Minnesota Women's Press | St. Paul, MN


home : aboutus : write for mwp December 15, 2018

Writers' guidelines

Thank you for your interest in writing for the Minnesota Women's Press. We are always pleased to hear from readers who want to write for us. The Minnesota Women's Press content is a mix of the work of professional writers and talented readers. Some of the most articulate writing we've published has come from women who don't consider themselves writers. In short, we want stories from all kinds of women. If you feel strongly about your job, an issue or a life experience, please tell us about it. We do not pay for reader submissions.

Essays are always written in the first person and are based on the writer's personal experience or feelings about an issue or topic. We use personal essays in several sections of the magazine and on our website: OnYourMind, YourStory, LaughingMatters, LeaderVoice, YourThoughts and BookShelf are all reader written. We also welcome letters to the editor, which are published in YouSaid, and your stories about how you've acted or plan to act to help change the universe, which fit into ActNow. The best way to learn about the type of material we publish is to read the magazine or web site (www.womenspress.com).

Other than occasional news service items, our content is original (not previously published) and our writers all live in Minnesota or have a strong Minnesota connection.

We reserve the right to edit for style and length. All essays should be submitted in written form; email is the preferred method of submission. Please, no phone calls. All essays are written on speculation. We receive more submissions than we can publish, and we cannot always respond quickly. Sometimes we plan to publish your submission, but space considerations may force us to hold it for a later issue.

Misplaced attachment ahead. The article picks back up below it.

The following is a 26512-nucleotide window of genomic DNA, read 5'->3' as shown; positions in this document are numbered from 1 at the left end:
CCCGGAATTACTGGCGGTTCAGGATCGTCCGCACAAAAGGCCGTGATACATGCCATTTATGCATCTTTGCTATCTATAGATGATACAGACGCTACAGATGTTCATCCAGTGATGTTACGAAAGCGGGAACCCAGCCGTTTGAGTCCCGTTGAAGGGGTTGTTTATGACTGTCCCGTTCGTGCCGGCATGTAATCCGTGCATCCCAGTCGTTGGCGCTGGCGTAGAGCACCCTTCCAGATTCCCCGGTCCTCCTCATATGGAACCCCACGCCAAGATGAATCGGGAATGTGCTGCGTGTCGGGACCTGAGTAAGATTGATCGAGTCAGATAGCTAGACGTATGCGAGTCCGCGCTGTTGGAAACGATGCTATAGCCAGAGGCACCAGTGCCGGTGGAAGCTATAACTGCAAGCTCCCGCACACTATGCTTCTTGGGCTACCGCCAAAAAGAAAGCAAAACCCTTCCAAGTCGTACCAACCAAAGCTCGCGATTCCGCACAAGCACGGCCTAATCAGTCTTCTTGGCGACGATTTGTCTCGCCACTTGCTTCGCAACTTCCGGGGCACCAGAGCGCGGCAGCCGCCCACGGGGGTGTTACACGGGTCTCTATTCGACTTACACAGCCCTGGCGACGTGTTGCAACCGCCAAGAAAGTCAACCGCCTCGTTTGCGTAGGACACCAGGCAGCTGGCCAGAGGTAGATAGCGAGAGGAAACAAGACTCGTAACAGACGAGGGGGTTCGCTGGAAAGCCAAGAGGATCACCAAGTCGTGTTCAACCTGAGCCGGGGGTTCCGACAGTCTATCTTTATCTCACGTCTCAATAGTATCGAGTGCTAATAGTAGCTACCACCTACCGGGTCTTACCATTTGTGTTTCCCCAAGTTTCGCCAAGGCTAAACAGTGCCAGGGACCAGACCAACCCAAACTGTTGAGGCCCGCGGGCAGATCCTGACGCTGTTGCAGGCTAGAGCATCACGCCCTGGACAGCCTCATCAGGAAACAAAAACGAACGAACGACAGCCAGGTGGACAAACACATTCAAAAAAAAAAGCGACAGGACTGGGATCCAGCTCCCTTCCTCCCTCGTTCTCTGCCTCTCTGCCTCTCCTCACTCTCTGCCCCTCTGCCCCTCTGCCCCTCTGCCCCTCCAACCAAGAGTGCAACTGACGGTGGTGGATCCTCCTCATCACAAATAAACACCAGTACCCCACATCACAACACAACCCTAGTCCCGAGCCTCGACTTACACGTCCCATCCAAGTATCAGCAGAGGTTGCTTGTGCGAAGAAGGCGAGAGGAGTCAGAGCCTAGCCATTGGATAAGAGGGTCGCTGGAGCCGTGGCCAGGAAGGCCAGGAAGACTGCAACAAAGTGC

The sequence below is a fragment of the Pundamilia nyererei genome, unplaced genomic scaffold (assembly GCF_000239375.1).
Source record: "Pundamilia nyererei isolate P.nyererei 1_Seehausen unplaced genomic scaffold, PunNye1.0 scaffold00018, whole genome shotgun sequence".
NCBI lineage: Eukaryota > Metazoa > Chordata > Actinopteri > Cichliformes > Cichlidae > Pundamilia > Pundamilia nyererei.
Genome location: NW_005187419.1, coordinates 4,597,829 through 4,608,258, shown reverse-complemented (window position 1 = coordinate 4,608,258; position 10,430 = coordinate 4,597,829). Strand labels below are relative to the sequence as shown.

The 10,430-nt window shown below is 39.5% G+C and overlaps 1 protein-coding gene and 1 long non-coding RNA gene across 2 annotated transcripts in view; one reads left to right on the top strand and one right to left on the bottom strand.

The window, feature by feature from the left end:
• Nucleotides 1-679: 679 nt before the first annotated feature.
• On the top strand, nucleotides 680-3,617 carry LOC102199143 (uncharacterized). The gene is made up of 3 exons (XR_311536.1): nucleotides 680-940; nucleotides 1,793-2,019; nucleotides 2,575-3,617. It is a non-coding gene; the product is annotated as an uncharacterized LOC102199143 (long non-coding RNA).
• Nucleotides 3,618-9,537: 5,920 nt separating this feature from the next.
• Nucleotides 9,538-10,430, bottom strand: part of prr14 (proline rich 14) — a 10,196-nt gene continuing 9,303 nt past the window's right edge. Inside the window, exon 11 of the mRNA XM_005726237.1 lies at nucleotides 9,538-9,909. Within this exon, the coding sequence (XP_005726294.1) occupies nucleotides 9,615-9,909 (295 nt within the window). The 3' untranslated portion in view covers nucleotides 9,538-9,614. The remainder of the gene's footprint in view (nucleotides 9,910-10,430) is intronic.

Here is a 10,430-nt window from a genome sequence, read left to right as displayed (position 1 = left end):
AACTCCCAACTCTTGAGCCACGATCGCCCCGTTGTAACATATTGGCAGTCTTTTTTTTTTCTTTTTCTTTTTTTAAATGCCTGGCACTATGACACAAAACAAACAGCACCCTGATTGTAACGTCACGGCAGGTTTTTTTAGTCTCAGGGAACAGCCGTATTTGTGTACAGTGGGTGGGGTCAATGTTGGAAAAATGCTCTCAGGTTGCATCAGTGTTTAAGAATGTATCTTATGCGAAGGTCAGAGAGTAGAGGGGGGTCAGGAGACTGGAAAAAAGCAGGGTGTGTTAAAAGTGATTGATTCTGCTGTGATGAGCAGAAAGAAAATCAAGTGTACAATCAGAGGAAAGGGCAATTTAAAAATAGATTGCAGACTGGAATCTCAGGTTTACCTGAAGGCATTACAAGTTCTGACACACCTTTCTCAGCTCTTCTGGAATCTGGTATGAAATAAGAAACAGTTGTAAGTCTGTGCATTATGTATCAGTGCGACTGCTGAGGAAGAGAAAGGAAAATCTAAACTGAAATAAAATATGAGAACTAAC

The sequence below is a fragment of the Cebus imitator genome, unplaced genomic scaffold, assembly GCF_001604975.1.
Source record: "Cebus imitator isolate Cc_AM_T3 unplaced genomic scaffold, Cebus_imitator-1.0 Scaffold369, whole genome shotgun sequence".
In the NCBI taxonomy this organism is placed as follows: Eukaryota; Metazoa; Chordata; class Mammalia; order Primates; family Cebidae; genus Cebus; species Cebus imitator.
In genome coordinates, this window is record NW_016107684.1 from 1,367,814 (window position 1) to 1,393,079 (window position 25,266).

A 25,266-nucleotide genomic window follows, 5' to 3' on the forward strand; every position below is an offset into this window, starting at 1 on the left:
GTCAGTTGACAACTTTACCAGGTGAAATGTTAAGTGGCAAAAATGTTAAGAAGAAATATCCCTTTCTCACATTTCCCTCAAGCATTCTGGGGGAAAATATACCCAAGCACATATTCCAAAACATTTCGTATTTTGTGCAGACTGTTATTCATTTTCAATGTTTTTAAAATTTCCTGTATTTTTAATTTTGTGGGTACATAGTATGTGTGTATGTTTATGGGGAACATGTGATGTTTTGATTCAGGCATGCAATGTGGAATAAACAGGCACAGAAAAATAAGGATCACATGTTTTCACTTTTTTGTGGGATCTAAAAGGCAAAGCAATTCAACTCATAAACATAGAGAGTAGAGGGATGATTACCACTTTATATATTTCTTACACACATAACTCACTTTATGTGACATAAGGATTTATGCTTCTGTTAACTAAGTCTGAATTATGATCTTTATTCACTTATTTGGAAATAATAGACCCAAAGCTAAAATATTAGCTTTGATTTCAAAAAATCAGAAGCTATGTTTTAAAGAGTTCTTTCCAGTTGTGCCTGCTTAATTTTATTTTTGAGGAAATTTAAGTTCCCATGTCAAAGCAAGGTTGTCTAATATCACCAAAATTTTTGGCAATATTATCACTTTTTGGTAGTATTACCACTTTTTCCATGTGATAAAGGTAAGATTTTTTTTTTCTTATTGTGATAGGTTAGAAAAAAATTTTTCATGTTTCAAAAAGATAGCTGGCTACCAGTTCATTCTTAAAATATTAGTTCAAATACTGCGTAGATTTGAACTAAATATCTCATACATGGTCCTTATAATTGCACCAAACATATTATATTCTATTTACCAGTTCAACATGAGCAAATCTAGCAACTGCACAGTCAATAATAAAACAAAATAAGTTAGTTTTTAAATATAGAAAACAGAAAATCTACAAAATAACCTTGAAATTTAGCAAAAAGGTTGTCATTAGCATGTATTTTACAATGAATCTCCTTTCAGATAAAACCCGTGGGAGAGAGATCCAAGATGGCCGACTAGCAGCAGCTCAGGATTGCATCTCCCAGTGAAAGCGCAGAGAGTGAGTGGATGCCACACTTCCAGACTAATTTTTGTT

The following guidelines were created to help you prepare your essay or letter for publication.

YouSaid (Letters to the editor)
Do you love or hate something we published? Whether you're giving kudos or reading us the riot act, please share your views on anything we've published recently by writing a letter to the editor. Limit your letters to 100 words, and include your first and last name, city of residence, and a daytime phone number where you can be reached; email to editor@womenspress.com.

Do you have a strong opinion about an issue? This is the place to share it. Your essay should be thought-provoking and may have either an edgy, provocative tone or a more thoughtful, reflective one, depending on the issue you're discussing and how you express yourself. When you write, think about both your personal feelings and the broader implications of the issue at hand. 450 word maximum. Email submissions to editor@womenspress.com.

Have you had an experience that you'd like to share with other women? Consider writing about it for the Your Story column. Your Story pieces, though they may be topical, are personal essays about personal experiences. When you write, think about what you feel most strongly, the deeper implications of your personal experiences and how they may strike a chord for other women. Write as though you're telling your story to a friend. 450 word maximum. Email submissions to editor@womenspress.com.

Our readers love to read - and they like to know what other women are reading, too. For the BookShelf feature we want to hear a about a genre of book that you're passionate about and why. Include a list of five related book titles by women authors with your 450-word essay.

BookTalk For this feature we want to hear a little about your book group and what you read. Answer as many of these questions as you'd like; we'll pick out a few answers for publication. Please be brief.
What book are you currently reading?

What book recently sparked a great discussion? Did members agree about the book? If not, how did you differ?

What book(s) has your group read that you would you most recommend to other readers? Why?

Did the book have a deeper meaning? What was it?

What makes your group work? What tips could you share with other groups? What questions have you discovered that incite the best discussion?

Tell us if you have a name. How did your group come together? How long you've been meeting, how many are in your group? How often you meet, any rituals you have or traditions you follow.

Who are your group's favorite authors? How do you decide what to read? Do you read a particular genre or type of book? Please explain.

Email your answers to editor@womenspress.com.

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